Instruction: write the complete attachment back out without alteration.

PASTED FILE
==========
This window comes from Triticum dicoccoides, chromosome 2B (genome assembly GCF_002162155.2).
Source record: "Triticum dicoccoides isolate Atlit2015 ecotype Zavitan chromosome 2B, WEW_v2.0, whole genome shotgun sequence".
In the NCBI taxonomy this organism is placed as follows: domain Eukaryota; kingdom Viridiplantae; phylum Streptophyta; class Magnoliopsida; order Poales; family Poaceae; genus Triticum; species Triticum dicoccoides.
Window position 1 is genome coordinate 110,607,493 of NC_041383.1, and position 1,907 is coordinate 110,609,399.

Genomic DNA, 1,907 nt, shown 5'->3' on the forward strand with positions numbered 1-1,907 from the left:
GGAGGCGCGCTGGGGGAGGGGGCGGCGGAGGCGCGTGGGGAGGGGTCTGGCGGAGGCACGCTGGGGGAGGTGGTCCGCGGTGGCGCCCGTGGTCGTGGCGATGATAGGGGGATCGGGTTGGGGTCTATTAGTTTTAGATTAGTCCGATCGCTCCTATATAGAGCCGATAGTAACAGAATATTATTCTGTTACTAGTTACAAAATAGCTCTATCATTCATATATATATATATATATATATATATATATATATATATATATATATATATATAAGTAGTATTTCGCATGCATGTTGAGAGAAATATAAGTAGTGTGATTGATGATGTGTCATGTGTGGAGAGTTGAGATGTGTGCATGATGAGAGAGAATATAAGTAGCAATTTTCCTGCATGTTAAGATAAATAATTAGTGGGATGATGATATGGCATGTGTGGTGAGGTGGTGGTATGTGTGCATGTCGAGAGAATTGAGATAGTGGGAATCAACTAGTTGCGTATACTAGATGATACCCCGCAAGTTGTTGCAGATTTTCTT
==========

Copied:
This window comes from Triticum dicoccoides, chromosome 2B (genome assembly GCF_002162155.2).
Source record: "Triticum dicoccoides isolate Atlit2015 ecotype Zavitan chromosome 2B, WEW_v2.0, whole genome shotgun sequence".
In the NCBI taxonomy this organism is placed as follows: domain Eukaryota; kingdom Viridiplantae; phylum Streptophyta; class Magnoliopsida; order Poales; family Poaceae; genus Triticum; species Triticum dicoccoides.
Window position 1 is genome coordinate 110,607,493 of NC_041383.1, and position 1,907 is coordinate 110,609,399.

Genomic DNA, 1,907 nt, shown 5'->3' on the forward strand with positions numbered 1-1,907 from the left:
GGAGGCGCGCTGGGGGAGGGGGCGGCGGAGGCGCGTGGGGAGGGGTCTGGCGGAGGCACGCTGGGGGAGGTGGTCCGCGGTGGCGCCCGTGGTCGTGGCGATGATAGGGGGATCGGGTTGGGGTCTATTAGTTTTAGATTAGTCCGATCGCTCCTATATAGAGCCGATAGTAACAGAATATTATTCTGTTACTAGTTACAAAATAGCTCTATCATTCATATATATATATATATATATATATATATATATATATATATATATATATATATAAGTAGTATTTCGCATGCATGTTGAGAGAAATATAAGTAGTGTGATTGATGATGTGTCATGTGTGGAGAGTTGAGATGTGTGCATGATGAGAGAGAATATAAGTAGCAATTTTCCTGCATGTTAAGATAAATAATTAGTGGGATGATGATATGGCATGTGTGGTGAGGTGGTGGTATGTGTGCATGTCGAGAGAATTGAGATAGTGGGAATCAACTAGTTGCGTATACTAGATGATACCCCGCAAGTTGTTGCAGATTTTCTT